But I certainly warmed up to it. Basically, each left-facing page has two species accounts, which give you the lowdown on where each species breeds, what they eat, how many eggs they lay, where they build their nests, etc. It also gives a list of short essays relevant to that species. The right-facing pages contain those essays, which tend to be concise and well written, explaining such pertinent concepts as nonvocal sounds, copulation, cooperative breeding, disease and parasitism, and mixed-species flocking, as well as biographies of important ornithologists and other historic facts. 

A book that at first seemed like drinking from a firehose is actually a pool you can dip into whenever so inclined. Sadly, the book is out of print, and the copy my wife gave me is falling apart, with pages falling out of the binding in chunks big and small. But luckily, when I was up at my mother-in-law’s place this fall, she pulled a copy in good condition and asked if I had any use for it. (Thanks, Sally!)

Some of my other favorite books are more narrative in structure. Among them is Kenn Kaufman’s “Kingbird Highway,” which is his account of dropping out of high school in 1973 and hitchhiking around the U.S. and Canada, trying to see as many birds as possible, something that came to be known in birding circles as a Big Year. It’s a good adventure story, a good coming-of-age story, and some fine insight into the mind of an obsessive birder.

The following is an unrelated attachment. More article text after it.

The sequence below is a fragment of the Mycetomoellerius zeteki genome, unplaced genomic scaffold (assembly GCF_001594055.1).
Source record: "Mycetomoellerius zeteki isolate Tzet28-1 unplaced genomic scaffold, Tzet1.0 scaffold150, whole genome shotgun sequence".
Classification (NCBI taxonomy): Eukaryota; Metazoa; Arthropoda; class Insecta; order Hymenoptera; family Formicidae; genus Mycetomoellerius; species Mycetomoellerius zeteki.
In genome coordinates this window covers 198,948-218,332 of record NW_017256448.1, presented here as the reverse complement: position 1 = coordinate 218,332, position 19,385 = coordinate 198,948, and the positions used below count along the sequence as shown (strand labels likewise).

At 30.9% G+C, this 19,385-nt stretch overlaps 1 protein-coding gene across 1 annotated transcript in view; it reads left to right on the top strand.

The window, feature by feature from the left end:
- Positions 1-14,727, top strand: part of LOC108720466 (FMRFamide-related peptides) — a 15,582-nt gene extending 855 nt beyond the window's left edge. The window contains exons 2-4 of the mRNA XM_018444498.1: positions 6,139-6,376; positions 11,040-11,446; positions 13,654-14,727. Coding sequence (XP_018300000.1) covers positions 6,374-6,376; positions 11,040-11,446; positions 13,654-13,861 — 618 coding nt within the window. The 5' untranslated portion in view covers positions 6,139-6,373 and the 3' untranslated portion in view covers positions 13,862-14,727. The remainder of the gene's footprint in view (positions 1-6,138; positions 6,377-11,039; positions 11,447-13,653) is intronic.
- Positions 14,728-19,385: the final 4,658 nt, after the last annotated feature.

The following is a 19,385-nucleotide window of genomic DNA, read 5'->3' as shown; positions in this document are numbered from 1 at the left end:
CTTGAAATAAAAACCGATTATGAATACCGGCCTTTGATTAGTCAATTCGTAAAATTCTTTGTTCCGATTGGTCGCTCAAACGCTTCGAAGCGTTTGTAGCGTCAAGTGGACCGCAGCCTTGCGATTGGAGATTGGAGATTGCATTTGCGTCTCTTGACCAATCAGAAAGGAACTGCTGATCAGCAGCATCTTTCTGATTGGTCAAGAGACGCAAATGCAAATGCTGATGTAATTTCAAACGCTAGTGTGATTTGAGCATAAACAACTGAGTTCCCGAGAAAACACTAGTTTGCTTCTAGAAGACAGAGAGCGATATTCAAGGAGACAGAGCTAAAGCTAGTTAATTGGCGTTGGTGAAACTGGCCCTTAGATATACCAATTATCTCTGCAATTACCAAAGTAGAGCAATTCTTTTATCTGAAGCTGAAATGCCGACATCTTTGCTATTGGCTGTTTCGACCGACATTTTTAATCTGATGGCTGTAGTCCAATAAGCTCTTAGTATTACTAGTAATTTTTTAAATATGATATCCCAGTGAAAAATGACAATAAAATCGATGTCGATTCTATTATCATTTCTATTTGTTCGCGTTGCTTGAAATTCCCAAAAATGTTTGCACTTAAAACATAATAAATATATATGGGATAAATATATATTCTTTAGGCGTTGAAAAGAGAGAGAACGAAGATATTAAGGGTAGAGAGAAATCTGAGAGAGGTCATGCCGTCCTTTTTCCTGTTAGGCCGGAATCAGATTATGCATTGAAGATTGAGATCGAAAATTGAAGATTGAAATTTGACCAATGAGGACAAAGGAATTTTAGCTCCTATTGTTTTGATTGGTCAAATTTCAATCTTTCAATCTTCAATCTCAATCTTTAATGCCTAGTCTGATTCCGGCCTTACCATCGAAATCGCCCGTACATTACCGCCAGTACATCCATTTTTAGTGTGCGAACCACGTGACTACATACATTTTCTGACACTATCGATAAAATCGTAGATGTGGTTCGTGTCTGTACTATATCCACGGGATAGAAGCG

I’m also fond of Mark Obmascik’s narrative book, “The Big Year,” which is about three birders trying to set the Big Year record in 1998. Most people are probably more familiar with the somewhat cartoonish movie starring Steve Martin, Jack Black and Owen Wilson, but the movie is so broad it feels as if it could be about any niche obsession – stamp collecting, ice sculpting, duck herding, geocaching, whatever. The book is more about the nitty gritty of what it’s like to give up your life for a year to see as many species as possible, and gives a much better feel for what that compulsion actually is.

The last book I’ll add – “Song of the Dodo” by David Quammen – isn’t really a book about birds. Technically it’s about island biogeography, which sounds heady, but is really just about the process of geographic isolation and how, over time, it can cause one species to become two or more. But there are a lot of birds in it. And Quammen is just an immensely entertaining writer, capable of drawing you in to very complicated subject matter in a way that actually makes you feel enlightened. 

Re-reading this list, I’m realizing almost all these books are at least 20 years old. There are a slew of other, probably pretty good books out there. Looks like I need to do some catching up.

Mark Hedden
Mark Hedden is a photographer, writer, and semi-professional birdwatcher. He has lived in Key West for more than 25 years and may no longer be employable in the real world. He is also executive director of the Florida Keys Audubon Society.